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Culture spend by England councils tumbles by £8.8m this year

Bath. Photo: Andrew Desmond/Shutterstock The city of Bath – Bath and North East Somerset Council is proposing a 100% cut to funding. Photo: Andrew Desmond/Shutterstock
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Local authorities in England will spend £8.8 million less on culture this year, according to government figures that indicate shrinking nationwide arts budgets.

According to figures released by the Ministry of Housing, Communities and Local Government, authorities across England have allocated a total of £392 million on culture and heritage for 2018/19, compared to £400 million for the previous year.

The statistics claim that revenue expenditure by local authorities has tumbled more than £100 million since 2011/12, when it was £501 million. Local authorities include county and district councils, as well as metropolitan authorities such as city councils and London boroughs.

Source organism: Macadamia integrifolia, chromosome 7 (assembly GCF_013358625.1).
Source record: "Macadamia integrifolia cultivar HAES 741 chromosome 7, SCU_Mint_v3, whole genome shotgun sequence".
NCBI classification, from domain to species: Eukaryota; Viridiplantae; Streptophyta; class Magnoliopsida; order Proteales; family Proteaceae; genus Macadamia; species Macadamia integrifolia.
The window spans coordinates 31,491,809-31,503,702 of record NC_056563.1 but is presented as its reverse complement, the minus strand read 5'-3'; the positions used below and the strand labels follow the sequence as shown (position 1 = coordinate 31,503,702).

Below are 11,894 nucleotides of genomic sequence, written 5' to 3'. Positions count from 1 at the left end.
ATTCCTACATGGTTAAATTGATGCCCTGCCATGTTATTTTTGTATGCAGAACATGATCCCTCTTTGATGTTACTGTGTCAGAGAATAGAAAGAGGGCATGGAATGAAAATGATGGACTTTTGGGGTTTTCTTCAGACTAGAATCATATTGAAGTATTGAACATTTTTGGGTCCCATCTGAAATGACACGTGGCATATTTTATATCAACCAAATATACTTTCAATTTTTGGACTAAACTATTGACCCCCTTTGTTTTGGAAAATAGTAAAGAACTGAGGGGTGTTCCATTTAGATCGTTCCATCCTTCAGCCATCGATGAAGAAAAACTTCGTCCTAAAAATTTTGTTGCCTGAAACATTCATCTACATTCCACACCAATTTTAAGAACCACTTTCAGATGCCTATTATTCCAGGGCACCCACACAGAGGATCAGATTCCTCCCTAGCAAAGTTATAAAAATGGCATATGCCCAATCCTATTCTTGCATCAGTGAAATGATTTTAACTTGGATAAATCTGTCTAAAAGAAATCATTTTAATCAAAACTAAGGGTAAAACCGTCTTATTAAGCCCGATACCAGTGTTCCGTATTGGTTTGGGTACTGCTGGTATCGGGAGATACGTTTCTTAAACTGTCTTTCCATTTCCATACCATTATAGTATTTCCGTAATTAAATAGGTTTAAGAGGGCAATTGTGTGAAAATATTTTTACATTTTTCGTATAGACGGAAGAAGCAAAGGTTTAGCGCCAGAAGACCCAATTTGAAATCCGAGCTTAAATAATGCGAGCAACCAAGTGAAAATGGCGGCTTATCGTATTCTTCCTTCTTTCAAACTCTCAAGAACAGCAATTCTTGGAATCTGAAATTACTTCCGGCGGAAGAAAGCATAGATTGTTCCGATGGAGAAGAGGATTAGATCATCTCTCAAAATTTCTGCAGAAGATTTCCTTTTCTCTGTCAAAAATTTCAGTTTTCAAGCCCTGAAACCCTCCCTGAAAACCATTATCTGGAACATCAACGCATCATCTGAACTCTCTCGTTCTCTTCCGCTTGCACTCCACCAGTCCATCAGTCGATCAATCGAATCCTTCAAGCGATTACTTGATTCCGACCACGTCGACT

The continued reduction in arts funding at a local level has previously prompted warnings from the theatre sector about the impact it will have on regional organisations and grassroots activity.

HQ Theatres boss Stephen Hetherington warned there could be a “serious decline” in productions as a result of cuts.

In the latest statistics, shire counties including Cambridgeshire, Somerset and Lancashire, which control large areas and cover many rural communities, have allocated £26.3 million to culture and heritage this year.

This is £1.5 million less than the previous year, but represents almost a third of the same budget in 2010/11, which was £74 million.

Earlier this year, nationwide charity Arts Development UK was forced to shut its doors after 35 years due to council funding cuts.

The charity raised a significant part of its income through membership subscriptions from local authorities but said maintaining this had become increasingly difficult as budgets fell.

The latest UK Theatre box office figures saw both regional theatre attendance and ticket sales fall over the past year.

The body’s members, comprising more than 200 auditoria across the UK, took a reduced total of £469.8 million from ticket sales in 2017, down £1.9 million on the previous year.

The total number of tickets sold was also less than in 2016, falling 1.87% from 19 million to 18.7 million.

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